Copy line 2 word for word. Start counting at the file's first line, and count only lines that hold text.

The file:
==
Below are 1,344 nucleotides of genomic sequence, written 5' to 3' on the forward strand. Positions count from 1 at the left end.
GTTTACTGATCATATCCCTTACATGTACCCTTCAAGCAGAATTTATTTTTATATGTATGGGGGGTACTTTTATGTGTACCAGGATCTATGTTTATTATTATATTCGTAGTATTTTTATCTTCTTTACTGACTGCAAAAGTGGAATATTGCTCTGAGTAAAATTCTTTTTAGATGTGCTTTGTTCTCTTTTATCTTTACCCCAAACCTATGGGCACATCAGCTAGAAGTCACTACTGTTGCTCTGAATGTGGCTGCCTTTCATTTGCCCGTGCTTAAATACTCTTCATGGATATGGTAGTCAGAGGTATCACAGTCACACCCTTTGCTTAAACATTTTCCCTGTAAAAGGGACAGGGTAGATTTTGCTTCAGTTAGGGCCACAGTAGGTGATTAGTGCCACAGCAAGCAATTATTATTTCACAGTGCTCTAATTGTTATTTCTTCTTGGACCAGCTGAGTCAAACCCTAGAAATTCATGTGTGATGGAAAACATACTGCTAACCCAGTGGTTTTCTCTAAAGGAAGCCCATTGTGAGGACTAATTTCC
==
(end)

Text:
GTTTACTGATCATATCCCTTACATGTACCCTTCAAGCAGAATTTATTTTTATATGTATGGGGGGTACTTTTATGTGTACCAGGATCTATGTTTATTATTATATTCGTAGTATTTTTATCTTCTTTACTGACTGCAAAAGTGGAATATTGCTCTGAGTAAAATTCTTTTTAGATGTGCTTTGTTCTCTTTTATCTTTACCCCAAACCTATGGGCACATCAGCTAGAAGTCACTACTGTTGCTCTGAATGTGGCTGCCTTTCATTTGCCCGTGCTTAAATACTCTTCATGGATATGGTAGTCAGAGGTATCACAGTCACACCCTTTGCTTAAACATTTTCCCTGTAAAAGGGACAGGGTAGATTTTGCTTCAGTTAGGGCCACAGTAGGTGATTAGTGCCACAGCAAGCAATTATTATTTCACAGTGCTCTAATTGTTATTTCTTCTTGGACCAGCTGAGTCAAACCCTAGAAATTCATGTGTGATGGAAAACATACTGCTAACCCAGTGGTTTTCTCTAAAGGAAGCCCATTGTGAGGACTAATTTCC